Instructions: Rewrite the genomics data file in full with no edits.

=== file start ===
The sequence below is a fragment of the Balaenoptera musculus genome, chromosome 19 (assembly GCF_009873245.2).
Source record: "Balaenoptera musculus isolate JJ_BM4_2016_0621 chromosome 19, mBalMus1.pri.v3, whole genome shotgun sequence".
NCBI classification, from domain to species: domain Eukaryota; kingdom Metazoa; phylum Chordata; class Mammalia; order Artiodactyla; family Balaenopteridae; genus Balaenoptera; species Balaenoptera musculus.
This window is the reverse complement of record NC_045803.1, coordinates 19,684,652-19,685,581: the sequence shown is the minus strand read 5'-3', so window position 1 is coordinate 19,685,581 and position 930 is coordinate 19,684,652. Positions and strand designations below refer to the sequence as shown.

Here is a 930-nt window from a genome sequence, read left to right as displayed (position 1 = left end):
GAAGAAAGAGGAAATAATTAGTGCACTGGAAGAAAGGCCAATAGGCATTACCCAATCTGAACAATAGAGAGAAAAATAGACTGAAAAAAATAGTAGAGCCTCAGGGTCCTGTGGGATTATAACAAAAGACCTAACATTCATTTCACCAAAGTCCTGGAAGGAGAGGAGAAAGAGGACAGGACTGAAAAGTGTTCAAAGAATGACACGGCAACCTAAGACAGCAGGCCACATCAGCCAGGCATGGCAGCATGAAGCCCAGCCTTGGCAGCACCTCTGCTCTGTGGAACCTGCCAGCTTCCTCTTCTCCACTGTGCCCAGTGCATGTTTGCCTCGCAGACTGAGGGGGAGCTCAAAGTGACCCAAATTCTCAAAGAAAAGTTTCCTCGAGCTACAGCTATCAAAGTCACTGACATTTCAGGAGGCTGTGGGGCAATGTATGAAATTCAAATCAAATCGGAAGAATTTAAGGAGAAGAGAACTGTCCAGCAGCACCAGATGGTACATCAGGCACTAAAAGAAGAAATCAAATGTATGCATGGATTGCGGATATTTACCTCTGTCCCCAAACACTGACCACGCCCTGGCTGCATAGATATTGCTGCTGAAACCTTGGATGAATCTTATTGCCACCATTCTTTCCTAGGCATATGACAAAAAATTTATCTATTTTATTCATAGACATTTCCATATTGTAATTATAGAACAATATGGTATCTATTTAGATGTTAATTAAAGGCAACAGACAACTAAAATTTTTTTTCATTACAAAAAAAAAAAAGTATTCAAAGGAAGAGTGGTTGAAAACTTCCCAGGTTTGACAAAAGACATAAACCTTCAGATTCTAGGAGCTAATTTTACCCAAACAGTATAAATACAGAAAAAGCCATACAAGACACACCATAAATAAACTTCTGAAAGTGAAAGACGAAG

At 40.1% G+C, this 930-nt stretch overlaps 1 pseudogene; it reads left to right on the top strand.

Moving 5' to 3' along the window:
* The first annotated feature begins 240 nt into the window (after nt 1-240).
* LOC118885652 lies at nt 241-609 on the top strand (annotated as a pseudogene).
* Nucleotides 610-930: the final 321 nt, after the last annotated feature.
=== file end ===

The sequence below is a fragment of the Balaenoptera musculus genome, chromosome 19 (assembly GCF_009873245.2).
Source record: "Balaenoptera musculus isolate JJ_BM4_2016_0621 chromosome 19, mBalMus1.pri.v3, whole genome shotgun sequence".
NCBI classification, from domain to species: domain Eukaryota; kingdom Metazoa; phylum Chordata; class Mammalia; order Artiodactyla; family Balaenopteridae; genus Balaenoptera; species Balaenoptera musculus.
This window is the reverse complement of record NC_045803.1, coordinates 19,684,652-19,685,581: the sequence shown is the minus strand read 5'-3', so window position 1 is coordinate 19,685,581 and position 930 is coordinate 19,684,652. Positions and strand designations below refer to the sequence as shown.

Here is a 930-nt window from a genome sequence, read left to right as displayed (position 1 = left end):
GAAGAAAGAGGAAATAATTAGTGCACTGGAAGAAAGGCCAATAGGCATTACCCAATCTGAACAATAGAGAGAAAAATAGACTGAAAAAAATAGTAGAGCCTCAGGGTCCTGTGGGATTATAACAAAAGACCTAACATTCATTTCACCAAAGTCCTGGAAGGAGAGGAGAAAGAGGACAGGACTGAAAAGTGTTCAAAGAATGACACGGCAACCTAAGACAGCAGGCCACATCAGCCAGGCATGGCAGCATGAAGCCCAGCCTTGGCAGCACCTCTGCTCTGTGGAACCTGCCAGCTTCCTCTTCTCCACTGTGCCCAGTGCATGTTTGCCTCGCAGACTGAGGGGGAGCTCAAAGTGACCCAAATTCTCAAAGAAAAGTTTCCTCGAGCTACAGCTATCAAAGTCACTGACATTTCAGGAGGCTGTGGGGCAATGTATGAAATTCAAATCAAATCGGAAGAATTTAAGGAGAAGAGAACTGTCCAGCAGCACCAGATGGTACATCAGGCACTAAAAGAAGAAATCAAATGTATGCATGGATTGCGGATATTTACCTCTGTCCCCAAACACTGACCACGCCCTGGCTGCATAGATATTGCTGCTGAAACCTTGGATGAATCTTATTGCCACCATTCTTTCCTAGGCATATGACAAAAAATTTATCTATTTTATTCATAGACATTTCCATATTGTAATTATAGAACAATATGGTATCTATTTAGATGTTAATTAAAGGCAACAGACAACTAAAATTTTTTTTCATTACAAAAAAAAAAAAGTATTCAAAGGAAGAGTGGTTGAAAACTTCCCAGGTTTGACAAAAGACATAAACCTTCAGATTCTAGGAGCTAATTTTACCCAAACAGTATAAATACAGAAAAAGCCATACAAGACACACCATAAATAAACTTCTGAAAGTGAAAGACGAAG

At 40.1% G+C, this 930-nt stretch overlaps 1 pseudogene; it reads left to right on the top strand.

Moving 5' to 3' along the window:
* The first annotated feature begins 240 nt into the window (after nt 1-240).
* LOC118885652 lies at nt 241-609 on the top strand (annotated as a pseudogene).
* Nucleotides 610-930: the final 321 nt, after the last annotated feature.